Human beings are governed by rhythms. They influence our heartbeat, the cadence of our speech, and even when we fall asleep and wake up. Perhaps this is why we are so mesmerized by music.

Our relationship to music starts with lullabies when we enter the world, continues through life in various forms (listening to music, dance, singing, playing an instrument, etc.) and helps many of us get through the loss of a loved one.

Entrainment is a phenomenon whereby a person’s biological rhythms become synchronized with the music they’re listening to. Entrainment exerts such a powerful force that simply listening to and focusing on soothing music can help a person enter a more relaxed state of physical and mental functioning. Once a person enters this state, they’re better able to physically and mentally process things, from medications to emotions.

Music therapy is all about the intentional use of music to bring about a particular change; whether that change is therapeutic, emotional or social.  Music therapists work in a variety of different settings (care facilities, hospitals, private homes). In the elder care context, they can be found in senior care facilities, rehabilitation clinics and hospice and palliative care centers, helping aging adults manage everything from chronic pain to symptoms of Alzheimer’s disease.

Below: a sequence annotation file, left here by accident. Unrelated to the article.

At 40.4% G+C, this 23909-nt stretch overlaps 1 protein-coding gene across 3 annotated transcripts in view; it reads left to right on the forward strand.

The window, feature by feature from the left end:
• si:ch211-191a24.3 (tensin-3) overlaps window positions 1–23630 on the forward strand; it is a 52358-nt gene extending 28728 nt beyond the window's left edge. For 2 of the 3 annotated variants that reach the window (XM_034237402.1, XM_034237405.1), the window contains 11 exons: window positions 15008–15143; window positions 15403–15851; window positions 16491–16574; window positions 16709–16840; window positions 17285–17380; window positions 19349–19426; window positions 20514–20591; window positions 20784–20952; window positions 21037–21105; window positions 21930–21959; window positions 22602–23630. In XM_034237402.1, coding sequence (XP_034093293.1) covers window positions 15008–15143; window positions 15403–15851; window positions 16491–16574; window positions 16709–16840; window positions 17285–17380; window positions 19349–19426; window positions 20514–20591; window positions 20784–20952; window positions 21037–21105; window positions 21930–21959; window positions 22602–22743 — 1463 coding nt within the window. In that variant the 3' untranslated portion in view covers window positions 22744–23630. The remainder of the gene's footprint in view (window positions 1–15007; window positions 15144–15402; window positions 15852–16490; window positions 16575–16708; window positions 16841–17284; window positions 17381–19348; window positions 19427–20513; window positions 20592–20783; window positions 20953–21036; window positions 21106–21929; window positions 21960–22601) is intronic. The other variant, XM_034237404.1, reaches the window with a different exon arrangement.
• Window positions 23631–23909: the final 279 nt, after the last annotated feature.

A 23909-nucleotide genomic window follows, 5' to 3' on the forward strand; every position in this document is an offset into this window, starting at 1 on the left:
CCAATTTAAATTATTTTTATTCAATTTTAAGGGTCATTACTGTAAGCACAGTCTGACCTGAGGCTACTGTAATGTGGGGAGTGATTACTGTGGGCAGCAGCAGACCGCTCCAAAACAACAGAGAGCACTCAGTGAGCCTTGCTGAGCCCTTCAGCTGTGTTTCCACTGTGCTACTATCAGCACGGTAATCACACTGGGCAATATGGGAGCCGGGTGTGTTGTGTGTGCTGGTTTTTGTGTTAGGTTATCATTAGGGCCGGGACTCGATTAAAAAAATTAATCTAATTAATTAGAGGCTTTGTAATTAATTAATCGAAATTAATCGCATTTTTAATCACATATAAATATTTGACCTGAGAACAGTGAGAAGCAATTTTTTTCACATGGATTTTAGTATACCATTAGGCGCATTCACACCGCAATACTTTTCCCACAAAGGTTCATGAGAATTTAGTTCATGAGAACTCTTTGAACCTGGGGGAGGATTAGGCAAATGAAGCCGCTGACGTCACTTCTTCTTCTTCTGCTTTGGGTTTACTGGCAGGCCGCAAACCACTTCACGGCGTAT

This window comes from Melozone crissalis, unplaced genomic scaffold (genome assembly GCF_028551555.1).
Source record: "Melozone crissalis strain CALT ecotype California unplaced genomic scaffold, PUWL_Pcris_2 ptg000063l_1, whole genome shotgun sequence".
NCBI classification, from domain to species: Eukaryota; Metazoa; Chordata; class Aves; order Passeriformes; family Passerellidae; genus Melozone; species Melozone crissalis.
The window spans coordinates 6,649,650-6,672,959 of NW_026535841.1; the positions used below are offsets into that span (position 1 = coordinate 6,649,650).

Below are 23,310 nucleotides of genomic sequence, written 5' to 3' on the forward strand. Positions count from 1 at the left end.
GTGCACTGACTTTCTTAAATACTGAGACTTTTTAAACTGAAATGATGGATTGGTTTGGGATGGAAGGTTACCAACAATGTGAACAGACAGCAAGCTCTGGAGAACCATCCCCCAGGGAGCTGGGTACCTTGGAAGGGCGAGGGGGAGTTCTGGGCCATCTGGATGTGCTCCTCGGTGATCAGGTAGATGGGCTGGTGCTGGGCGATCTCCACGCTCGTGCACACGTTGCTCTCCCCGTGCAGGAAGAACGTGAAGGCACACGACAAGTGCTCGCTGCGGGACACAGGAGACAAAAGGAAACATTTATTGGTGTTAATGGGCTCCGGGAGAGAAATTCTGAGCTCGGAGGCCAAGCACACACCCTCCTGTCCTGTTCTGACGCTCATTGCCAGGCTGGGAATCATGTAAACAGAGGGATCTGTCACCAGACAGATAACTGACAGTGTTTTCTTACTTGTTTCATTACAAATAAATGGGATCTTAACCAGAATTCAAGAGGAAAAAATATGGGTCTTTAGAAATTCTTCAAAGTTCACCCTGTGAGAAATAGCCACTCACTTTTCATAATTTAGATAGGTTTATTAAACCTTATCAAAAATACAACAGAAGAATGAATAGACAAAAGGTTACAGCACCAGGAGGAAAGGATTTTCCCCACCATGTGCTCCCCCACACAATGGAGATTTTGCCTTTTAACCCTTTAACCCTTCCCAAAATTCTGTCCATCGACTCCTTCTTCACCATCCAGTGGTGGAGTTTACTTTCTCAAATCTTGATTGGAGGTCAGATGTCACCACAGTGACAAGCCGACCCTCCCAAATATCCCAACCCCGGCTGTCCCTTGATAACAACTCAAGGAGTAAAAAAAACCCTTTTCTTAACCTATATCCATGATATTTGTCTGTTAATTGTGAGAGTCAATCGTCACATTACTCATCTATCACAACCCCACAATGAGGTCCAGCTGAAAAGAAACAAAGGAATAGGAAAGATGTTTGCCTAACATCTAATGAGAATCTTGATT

One well-known application of music therapy is helping people with advanced dementia communicate and engage with their surroundings. Music is particularly beneficial for people struggling with memory loss because it’s easier for them to access the memory of a melody than to recall a person’s name or a past event. The memory of the song stays with them much longer than regular memories.

In some cases, music may be even more powerful than traditional medical interventions, such as prescription medications and physical therapy exercises.

Government Reimbursement for Music Therapy

Professional music therapy services may be covered by government programs such as Medicare and Medicaid if certain requirements are met. Music therapy is considered a form of “activity therapy” under Medicare guidelines and must be formally prescribed by a physician to meet a specific goal. A treatment plan must be drawn up and improvement must be proven after a certain amount of time. Guidelines for Medicaid coverage vary by state and may or may not be covered for seniors.